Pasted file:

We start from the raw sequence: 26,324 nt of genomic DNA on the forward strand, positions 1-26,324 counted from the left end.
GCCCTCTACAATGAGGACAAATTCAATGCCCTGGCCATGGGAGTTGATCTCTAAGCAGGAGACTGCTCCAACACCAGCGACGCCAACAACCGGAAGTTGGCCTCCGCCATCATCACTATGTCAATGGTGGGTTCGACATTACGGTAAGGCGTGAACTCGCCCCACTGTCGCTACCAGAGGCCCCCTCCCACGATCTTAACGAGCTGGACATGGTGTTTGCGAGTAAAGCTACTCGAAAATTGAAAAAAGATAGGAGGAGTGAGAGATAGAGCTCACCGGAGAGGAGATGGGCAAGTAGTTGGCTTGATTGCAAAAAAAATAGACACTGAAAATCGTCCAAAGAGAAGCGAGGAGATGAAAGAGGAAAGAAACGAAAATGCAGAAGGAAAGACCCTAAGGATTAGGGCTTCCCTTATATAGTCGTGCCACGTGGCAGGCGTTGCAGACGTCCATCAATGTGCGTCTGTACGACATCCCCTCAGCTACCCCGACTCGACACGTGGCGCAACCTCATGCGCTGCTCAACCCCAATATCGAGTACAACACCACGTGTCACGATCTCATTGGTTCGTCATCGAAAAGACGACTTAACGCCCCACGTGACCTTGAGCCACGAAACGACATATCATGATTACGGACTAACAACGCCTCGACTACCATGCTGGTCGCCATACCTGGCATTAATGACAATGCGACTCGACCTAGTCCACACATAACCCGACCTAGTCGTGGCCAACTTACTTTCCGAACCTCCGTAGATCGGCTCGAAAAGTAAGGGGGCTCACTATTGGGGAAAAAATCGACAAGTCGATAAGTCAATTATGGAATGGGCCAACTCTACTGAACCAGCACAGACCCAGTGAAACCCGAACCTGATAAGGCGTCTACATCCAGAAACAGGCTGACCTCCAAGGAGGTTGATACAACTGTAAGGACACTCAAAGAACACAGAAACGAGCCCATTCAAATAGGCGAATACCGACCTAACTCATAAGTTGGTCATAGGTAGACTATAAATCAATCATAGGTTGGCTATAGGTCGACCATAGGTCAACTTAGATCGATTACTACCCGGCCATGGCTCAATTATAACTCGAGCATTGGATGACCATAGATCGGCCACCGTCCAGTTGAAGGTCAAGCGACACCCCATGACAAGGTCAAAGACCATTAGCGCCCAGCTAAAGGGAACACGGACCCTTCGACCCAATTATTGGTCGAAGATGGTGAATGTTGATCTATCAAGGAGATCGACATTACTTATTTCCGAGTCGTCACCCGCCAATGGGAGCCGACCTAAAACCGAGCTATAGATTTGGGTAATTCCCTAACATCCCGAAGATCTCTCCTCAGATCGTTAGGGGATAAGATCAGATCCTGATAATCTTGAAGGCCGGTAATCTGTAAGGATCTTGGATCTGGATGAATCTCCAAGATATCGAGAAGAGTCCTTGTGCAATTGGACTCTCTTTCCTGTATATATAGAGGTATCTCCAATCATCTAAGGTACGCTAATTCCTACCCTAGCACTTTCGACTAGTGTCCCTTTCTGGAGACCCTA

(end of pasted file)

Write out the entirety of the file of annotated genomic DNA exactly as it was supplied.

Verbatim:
We start from the raw sequence: 26,324 nt of genomic DNA on the forward strand, positions 1-26,324 counted from the left end.
GCCCTCTACAATGAGGACAAATTCAATGCCCTGGCCATGGGAGTTGATCTCTAAGCAGGAGACTGCTCCAACACCAGCGACGCCAACAACCGGAAGTTGGCCTCCGCCATCATCACTATGTCAATGGTGGGTTCGACATTACGGTAAGGCGTGAACTCGCCCCACTGTCGCTACCAGAGGCCCCCTCCCACGATCTTAACGAGCTGGACATGGTGTTTGCGAGTAAAGCTACTCGAAAATTGAAAAAAGATAGGAGGAGTGAGAGATAGAGCTCACCGGAGAGGAGATGGGCAAGTAGTTGGCTTGATTGCAAAAAAAATAGACACTGAAAATCGTCCAAAGAGAAGCGAGGAGATGAAAGAGGAAAGAAACGAAAATGCAGAAGGAAAGACCCTAAGGATTAGGGCTTCCCTTATATAGTCGTGCCACGTGGCAGGCGTTGCAGACGTCCATCAATGTGCGTCTGTACGACATCCCCTCAGCTACCCCGACTCGACACGTGGCGCAACCTCATGCGCTGCTCAACCCCAATATCGAGTACAACACCACGTGTCACGATCTCATTGGTTCGTCATCGAAAAGACGACTTAACGCCCCACGTGACCTTGAGCCACGAAACGACATATCATGATTACGGACTAACAACGCCTCGACTACCATGCTGGTCGCCATACCTGGCATTAATGACAATGCGACTCGACCTAGTCCACACATAACCCGACCTAGTCGTGGCCAACTTACTTTCCGAACCTCCGTAGATCGGCTCGAAAAGTAAGGGGGCTCACTATTGGGGAAAAAATCGACAAGTCGATAAGTCAATTATGGAATGGGCCAACTCTACTGAACCAGCACAGACCCAGTGAAACCCGAACCTGATAAGGCGTCTACATCCAGAAACAGGCTGACCTCCAAGGAGGTTGATACAACTGTAAGGACACTCAAAGAACACAGAAACGAGCCCATTCAAATAGGCGAATACCGACCTAACTCATAAGTTGGTCATAGGTAGACTATAAATCAATCATAGGTTGGCTATAGGTCGACCATAGGTCAACTTAGATCGATTACTACCCGGCCATGGCTCAATTATAACTCGAGCATTGGATGACCATAGATCGGCCACCGTCCAGTTGAAGGTCAAGCGACACCCCATGACAAGGTCAAAGACCATTAGCGCCCAGCTAAAGGGAACACGGACCCTTCGACCCAATTATTGGTCGAAGATGGTGAATGTTGATCTATCAAGGAGATCGACATTACTTATTTCCGAGTCGTCACCCGCCAATGGGAGCCGACCTAAAACCGAGCTATAGATTTGGGTAATTCCCTAACATCCCGAAGATCTCTCCTCAGATCGTTAGGGGATAAGATCAGATCCTGATAATCTTGAAGGCCGGTAATCTGTAAGGATCTTGGATCTGGATGAATCTCCAAGATATCGAGAAGAGTCCTTGTGCAATTGGACTCTCTTTCCTGTATATATAGAGGTATCTCCAATCATCTAAGGTACGCTAATTCCTACCCTAGCACTTTCGACTAGTGTCCCTTTCTGGAGACCCTA